The current lab version of EBF3, bought from a commercial welding supplier in 2002, sits in the middle of a giant warehouse called the Fabrication Shop at Langley. The shop is filled with machines, including a cluster of 3D printers all quietly chirping away, making objects out of gel, wire, or plastic. The EBF3 device is one of the more imposing pieces. It’s a greenish-blue cube nine feet on a side, with a heavy sliding door and round windows like a space capsule’s. That’s only the vacuum chamber part. Inside, the electron gun and accompanying wire feeder hover over a heavy metal platform where relatively small metal objects (a maximum of six by two by two feet) are fabricated.

The whole apparatus weighs 50 tons. That’s far too heavy, obviously, to launch into orbit. “This system isn’t going anywhere,” says Taminger. But she and her team have built a smaller version that weighs only a ton, and are working on another that’s less than 100 pounds. At first, they’ll have to build a small vacuum chamber to house the printer inside the space station, where astronauts can easily use and maintain it, but in theory an operational version could be mounted on a platform outside, where there’s plenty of vacuum. If the part needs finishing, the astronauts could do that inside, using a glovebox to keep any excess material from floating around the station.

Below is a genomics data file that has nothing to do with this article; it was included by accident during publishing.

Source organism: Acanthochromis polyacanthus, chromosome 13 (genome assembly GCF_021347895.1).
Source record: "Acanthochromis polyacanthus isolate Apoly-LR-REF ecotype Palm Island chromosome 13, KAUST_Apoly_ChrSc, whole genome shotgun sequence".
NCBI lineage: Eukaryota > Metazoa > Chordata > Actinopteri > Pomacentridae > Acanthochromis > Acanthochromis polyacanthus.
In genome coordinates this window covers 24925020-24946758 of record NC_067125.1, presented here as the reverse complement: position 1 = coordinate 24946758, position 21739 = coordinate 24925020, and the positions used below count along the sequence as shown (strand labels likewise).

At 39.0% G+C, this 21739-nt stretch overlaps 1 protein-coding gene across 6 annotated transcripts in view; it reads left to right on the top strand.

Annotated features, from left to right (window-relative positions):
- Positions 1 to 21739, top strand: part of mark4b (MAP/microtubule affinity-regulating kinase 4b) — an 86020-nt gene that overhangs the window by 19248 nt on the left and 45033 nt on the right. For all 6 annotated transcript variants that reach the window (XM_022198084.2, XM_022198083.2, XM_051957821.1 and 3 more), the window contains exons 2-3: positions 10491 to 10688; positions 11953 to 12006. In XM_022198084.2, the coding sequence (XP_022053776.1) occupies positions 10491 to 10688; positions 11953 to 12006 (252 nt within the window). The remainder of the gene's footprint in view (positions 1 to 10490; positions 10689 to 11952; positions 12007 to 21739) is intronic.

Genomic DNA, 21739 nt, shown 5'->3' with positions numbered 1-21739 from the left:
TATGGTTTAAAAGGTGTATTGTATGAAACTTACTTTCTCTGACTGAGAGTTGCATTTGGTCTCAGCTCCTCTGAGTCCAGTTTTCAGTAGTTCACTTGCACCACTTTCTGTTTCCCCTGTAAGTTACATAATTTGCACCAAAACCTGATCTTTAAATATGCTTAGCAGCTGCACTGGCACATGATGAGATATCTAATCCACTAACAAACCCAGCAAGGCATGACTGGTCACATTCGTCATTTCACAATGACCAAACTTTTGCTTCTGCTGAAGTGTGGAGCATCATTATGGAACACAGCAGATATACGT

The most useful application of 3D printing in space may be the production of spare parts and tools. If something on the station breaks or gets lost, the crew often has to wait weeks for the next supply ship to bring up a replacement. Because a 3D printer requires only a bit of feedstock and a CAD file, it will be possible to print what the astronauts need as they need it.

The EBF3 technique could even be used for repairs. “One of the alloys we’re working with is 2219, which is the aluminum alloy that the entire [station] is built out of,” says Taminger. “Our goal is to have a small enough system, almost a hand-held type system, so the astronauts could go out and say ‘I need a fix there’ and be able to actually do a repair [on a spacewalk].” To see if the technique could help repair damage from a cosmic hailstorm, Taminger’s team plans to try using EBF3 in their lab to repair aluminum panels shot through with simulated micro-meteorites.

Making parts in space would dramatically reduce the mass sent to the station. Taminger points to a recent Johnson Space Center computer simulation that predicts ISS equipment failures. In any given simulation, five percent of the parts needed replacement. But it was never the same five percent. You could try to predict a replacement part you might need, but chances are you’d end up needing something else. Taminger thinks logistics planners could take advantage of these odds by sending up a 3D printer and enough feedstock (stored, perhaps, in an attached module) for just five percent of the station’s total mass of spare parts. The astronauts would be given CAD files for all the parts that might break, and would print out only what they needed.